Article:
import java.io.FileInputStream;
import java.io.InputStream;
import java.io.OutputStream;

import javax.swing.JFileChooser;
import javax.swing.JOptionPane;
import javax.tools.JavaCompiler;
import javax.tools.ToolProvider;

public class Launcher {
    public static void main(String[] args) {
        try {
            // Let the programmer choose the Java file to be compiled and executed.
            JFileChooser chooser = new JFileChooser();
            int response = chooser.showOpenDialog(null);
            if (response == JFileChooser.APPROVE_OPTION) {
                File javaFile = chooser.getSelectedFile();

                // Compile the Java file.
                InputStream in = new FileInputStream(javaFile);
                OutputStream out = new ByteArrayOutputStream(16);
                OutputStream err = new ByteArrayOutputStream(2000);
                JavaCompiler compiler = ToolProvider.getSystemJavaCompiler();
                String[] compileArgs = { javaFile.getAbsolutePath() };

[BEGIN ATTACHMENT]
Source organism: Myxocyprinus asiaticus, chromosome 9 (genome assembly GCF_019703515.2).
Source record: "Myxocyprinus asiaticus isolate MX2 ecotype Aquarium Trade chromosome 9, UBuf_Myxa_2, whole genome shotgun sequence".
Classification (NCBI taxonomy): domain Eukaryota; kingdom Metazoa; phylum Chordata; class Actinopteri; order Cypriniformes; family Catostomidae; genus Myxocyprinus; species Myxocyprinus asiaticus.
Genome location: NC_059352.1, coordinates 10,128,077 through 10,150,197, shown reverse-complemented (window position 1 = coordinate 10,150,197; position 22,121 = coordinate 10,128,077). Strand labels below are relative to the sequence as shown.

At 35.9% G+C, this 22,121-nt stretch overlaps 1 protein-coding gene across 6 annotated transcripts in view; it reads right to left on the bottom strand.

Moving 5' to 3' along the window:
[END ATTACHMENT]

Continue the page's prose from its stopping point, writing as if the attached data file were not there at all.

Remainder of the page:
int r = compiler.run(in, out, err, compileArgs);
                if (r != 0) {
                    JOptionPane.showMessageDialog(null, err.toString(), "CompileError", JOptionPane.ERROR_MESSAGE);
                else {
                    // Since the file compiled successfully, run the compiled class.
                    String filename = javaFile.getName();
                    int dot = filename.lastIndexOf('.');
                    String className = filename.substring(0, dot);
                    String[] command = {
                    ProcessBuilder pb = new ProcessBuilder(command);
        catch (Exception ex) {
            JOptionPane.showMessageDialog(null, ex.toString(), "Error", JOptionPane.ERROR_MESSAGE);
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"Retrieves the system compiler and compiles the file." That will only work if the app. is run from a JDK or the tools.jar is added to the run-time class-path of the app. See the System Requirements of the STBC for further details. –  Andrew Thompson Nov 16 '11 at 6:15